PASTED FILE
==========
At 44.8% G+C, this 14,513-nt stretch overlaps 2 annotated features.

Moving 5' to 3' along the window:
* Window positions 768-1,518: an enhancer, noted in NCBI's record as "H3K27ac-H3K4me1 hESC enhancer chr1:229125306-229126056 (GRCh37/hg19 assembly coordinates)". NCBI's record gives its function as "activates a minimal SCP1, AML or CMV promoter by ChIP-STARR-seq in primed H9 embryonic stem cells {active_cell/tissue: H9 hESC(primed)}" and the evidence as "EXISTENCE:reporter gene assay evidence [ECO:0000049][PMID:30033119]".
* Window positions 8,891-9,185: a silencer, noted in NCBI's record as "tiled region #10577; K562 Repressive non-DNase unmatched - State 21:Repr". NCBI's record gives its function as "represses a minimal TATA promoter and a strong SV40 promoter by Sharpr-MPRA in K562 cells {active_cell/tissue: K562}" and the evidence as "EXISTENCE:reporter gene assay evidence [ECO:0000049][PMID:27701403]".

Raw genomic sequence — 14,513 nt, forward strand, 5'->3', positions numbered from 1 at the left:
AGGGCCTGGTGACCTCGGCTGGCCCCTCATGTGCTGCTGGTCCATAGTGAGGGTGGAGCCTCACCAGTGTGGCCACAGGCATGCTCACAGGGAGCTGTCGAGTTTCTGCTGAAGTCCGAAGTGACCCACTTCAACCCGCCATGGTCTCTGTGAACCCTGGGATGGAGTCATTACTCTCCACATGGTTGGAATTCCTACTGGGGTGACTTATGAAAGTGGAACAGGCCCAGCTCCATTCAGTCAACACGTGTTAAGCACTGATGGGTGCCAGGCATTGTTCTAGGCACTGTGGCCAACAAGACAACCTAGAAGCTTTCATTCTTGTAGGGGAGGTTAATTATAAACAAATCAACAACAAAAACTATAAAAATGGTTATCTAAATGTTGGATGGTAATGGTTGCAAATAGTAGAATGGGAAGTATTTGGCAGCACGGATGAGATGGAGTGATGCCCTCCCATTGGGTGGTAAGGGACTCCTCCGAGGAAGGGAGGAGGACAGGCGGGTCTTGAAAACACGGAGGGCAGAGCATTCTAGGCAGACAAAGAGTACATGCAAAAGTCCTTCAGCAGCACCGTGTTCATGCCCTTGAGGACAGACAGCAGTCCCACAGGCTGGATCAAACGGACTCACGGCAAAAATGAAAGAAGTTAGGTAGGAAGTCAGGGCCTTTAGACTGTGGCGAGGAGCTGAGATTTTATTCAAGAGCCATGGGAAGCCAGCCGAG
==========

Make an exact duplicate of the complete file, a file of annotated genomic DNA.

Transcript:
At 44.8% G+C, this 14,513-nt stretch overlaps 2 annotated features.

Moving 5' to 3' along the window:
* Window positions 768-1,518: an enhancer, noted in NCBI's record as "H3K27ac-H3K4me1 hESC enhancer chr1:229125306-229126056 (GRCh37/hg19 assembly coordinates)". NCBI's record gives its function as "activates a minimal SCP1, AML or CMV promoter by ChIP-STARR-seq in primed H9 embryonic stem cells {active_cell/tissue: H9 hESC(primed)}" and the evidence as "EXISTENCE:reporter gene assay evidence [ECO:0000049][PMID:30033119]".
* Window positions 8,891-9,185: a silencer, noted in NCBI's record as "tiled region #10577; K562 Repressive non-DNase unmatched - State 21:Repr". NCBI's record gives its function as "represses a minimal TATA promoter and a strong SV40 promoter by Sharpr-MPRA in K562 cells {active_cell/tissue: K562}" and the evidence as "EXISTENCE:reporter gene assay evidence [ECO:0000049][PMID:27701403]".

Raw genomic sequence — 14,513 nt, forward strand, 5'->3', positions numbered from 1 at the left:
AGGGCCTGGTGACCTCGGCTGGCCCCTCATGTGCTGCTGGTCCATAGTGAGGGTGGAGCCTCACCAGTGTGGCCACAGGCATGCTCACAGGGAGCTGTCGAGTTTCTGCTGAAGTCCGAAGTGACCCACTTCAACCCGCCATGGTCTCTGTGAACCCTGGGATGGAGTCATTACTCTCCACATGGTTGGAATTCCTACTGGGGTGACTTATGAAAGTGGAACAGGCCCAGCTCCATTCAGTCAACACGTGTTAAGCACTGATGGGTGCCAGGCATTGTTCTAGGCACTGTGGCCAACAAGACAACCTAGAAGCTTTCATTCTTGTAGGGGAGGTTAATTATAAACAAATCAACAACAAAAACTATAAAAATGGTTATCTAAATGTTGGATGGTAATGGTTGCAAATAGTAGAATGGGAAGTATTTGGCAGCACGGATGAGATGGAGTGATGCCCTCCCATTGGGTGGTAAGGGACTCCTCCGAGGAAGGGAGGAGGACAGGCGGGTCTTGAAAACACGGAGGGCAGAGCATTCTAGGCAGACAAAGAGTACATGCAAAAGTCCTTCAGCAGCACCGTGTTCATGCCCTTGAGGACAGACAGCAGTCCCACAGGCTGGATCAAACGGACTCACGGCAAAAATGAAAGAAGTTAGGTAGGAAGTCAGGGCCTTTAGACTGTGGCGAGGAGCTGAGATTTTATTCAAGAGCCATGGGAAGCCAGCCGAG